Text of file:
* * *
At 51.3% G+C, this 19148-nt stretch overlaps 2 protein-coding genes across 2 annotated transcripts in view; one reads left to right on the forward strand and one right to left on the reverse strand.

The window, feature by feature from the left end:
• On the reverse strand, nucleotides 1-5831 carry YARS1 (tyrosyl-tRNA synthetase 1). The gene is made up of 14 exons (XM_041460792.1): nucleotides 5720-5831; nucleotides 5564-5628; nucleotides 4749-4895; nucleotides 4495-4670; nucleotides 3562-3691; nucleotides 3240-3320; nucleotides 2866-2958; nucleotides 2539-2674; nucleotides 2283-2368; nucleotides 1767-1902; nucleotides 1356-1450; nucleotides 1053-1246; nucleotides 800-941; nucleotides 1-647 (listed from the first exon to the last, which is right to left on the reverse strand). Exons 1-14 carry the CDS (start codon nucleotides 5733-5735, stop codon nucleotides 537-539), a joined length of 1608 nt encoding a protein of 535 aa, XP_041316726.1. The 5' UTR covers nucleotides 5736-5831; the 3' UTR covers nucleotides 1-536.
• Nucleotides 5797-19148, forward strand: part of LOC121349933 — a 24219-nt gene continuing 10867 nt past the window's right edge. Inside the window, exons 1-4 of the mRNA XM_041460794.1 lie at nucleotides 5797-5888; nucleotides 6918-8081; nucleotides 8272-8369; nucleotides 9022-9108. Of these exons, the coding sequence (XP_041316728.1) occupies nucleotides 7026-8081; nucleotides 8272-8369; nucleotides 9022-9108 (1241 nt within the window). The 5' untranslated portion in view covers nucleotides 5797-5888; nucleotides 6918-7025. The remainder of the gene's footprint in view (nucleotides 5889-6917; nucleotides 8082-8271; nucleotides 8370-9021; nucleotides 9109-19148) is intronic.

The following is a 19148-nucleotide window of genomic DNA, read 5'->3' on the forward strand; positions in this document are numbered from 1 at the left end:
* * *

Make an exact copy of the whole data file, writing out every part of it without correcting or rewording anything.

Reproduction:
At 51.3% G+C, this 19148-nt stretch overlaps 2 protein-coding genes across 2 annotated transcripts in view; one reads left to right on the forward strand and one right to left on the reverse strand.

The window, feature by feature from the left end:
• On the reverse strand, nucleotides 1-5831 carry YARS1 (tyrosyl-tRNA synthetase 1). The gene is made up of 14 exons (XM_041460792.1): nucleotides 5720-5831; nucleotides 5564-5628; nucleotides 4749-4895; nucleotides 4495-4670; nucleotides 3562-3691; nucleotides 3240-3320; nucleotides 2866-2958; nucleotides 2539-2674; nucleotides 2283-2368; nucleotides 1767-1902; nucleotides 1356-1450; nucleotides 1053-1246; nucleotides 800-941; nucleotides 1-647 (listed from the first exon to the last, which is right to left on the reverse strand). Exons 1-14 carry the CDS (start codon nucleotides 5733-5735, stop codon nucleotides 537-539), a joined length of 1608 nt encoding a protein of 535 aa, XP_041316726.1. The 5' UTR covers nucleotides 5736-5831; the 3' UTR covers nucleotides 1-536.
• Nucleotides 5797-19148, forward strand: part of LOC121349933 — a 24219-nt gene continuing 10867 nt past the window's right edge. Inside the window, exons 1-4 of the mRNA XM_041460794.1 lie at nucleotides 5797-5888; nucleotides 6918-8081; nucleotides 8272-8369; nucleotides 9022-9108. Of these exons, the coding sequence (XP_041316728.1) occupies nucleotides 7026-8081; nucleotides 8272-8369; nucleotides 9022-9108 (1241 nt within the window). The 5' untranslated portion in view covers nucleotides 5797-5888; nucleotides 6918-7025. The remainder of the gene's footprint in view (nucleotides 5889-6917; nucleotides 8082-8271; nucleotides 8370-9021; nucleotides 9109-19148) is intronic.

The following is a 19148-nucleotide window of genomic DNA, read 5'->3' on the forward strand; positions in this document are numbered from 1 at the left end: